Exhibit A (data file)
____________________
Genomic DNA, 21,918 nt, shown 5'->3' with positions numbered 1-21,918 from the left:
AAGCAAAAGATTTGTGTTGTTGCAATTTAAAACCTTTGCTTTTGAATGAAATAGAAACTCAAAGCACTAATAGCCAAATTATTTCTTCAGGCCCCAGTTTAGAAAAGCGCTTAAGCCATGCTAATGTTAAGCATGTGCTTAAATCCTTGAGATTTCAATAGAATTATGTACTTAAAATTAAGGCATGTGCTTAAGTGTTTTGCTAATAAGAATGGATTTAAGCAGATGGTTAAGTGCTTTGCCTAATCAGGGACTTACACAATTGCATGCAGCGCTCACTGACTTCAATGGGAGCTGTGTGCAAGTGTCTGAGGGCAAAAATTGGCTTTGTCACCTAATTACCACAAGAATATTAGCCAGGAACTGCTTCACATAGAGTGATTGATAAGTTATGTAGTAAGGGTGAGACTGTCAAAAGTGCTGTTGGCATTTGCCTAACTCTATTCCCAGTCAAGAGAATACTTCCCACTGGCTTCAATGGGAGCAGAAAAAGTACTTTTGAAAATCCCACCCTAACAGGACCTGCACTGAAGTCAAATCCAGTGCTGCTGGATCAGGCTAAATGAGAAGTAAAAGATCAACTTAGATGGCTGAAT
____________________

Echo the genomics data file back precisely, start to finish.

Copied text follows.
Genomic DNA, 21,918 nt, shown 5'->3' with positions numbered 1-21,918 from the left:
AAGCAAAAGATTTGTGTTGTTGCAATTTAAAACCTTTGCTTTTGAATGAAATAGAAACTCAAAGCACTAATAGCCAAATTATTTCTTCAGGCCCCAGTTTAGAAAAGCGCTTAAGCCATGCTAATGTTAAGCATGTGCTTAAATCCTTGAGATTTCAATAGAATTATGTACTTAAAATTAAGGCATGTGCTTAAGTGTTTTGCTAATAAGAATGGATTTAAGCAGATGGTTAAGTGCTTTGCCTAATCAGGGACTTACACAATTGCATGCAGCGCTCACTGACTTCAATGGGAGCTGTGTGCAAGTGTCTGAGGGCAAAAATTGGCTTTGTCACCTAATTACCACAAGAATATTAGCCAGGAACTGCTTCACATAGAGTGATTGATAAGTTATGTAGTAAGGGTGAGACTGTCAAAAGTGCTGTTGGCATTTGCCTAACTCTATTCCCAGTCAAGAGAATACTTCCCACTGGCTTCAATGGGAGCAGAAAAAGTACTTTTGAAAATCCCACCCTAACAGGACCTGCACTGAAGTCAAATCCAGTGCTGCTGGATCAGGCTAAATGAGAAGTAAAAGATCAACTTAGATGGCTGAAT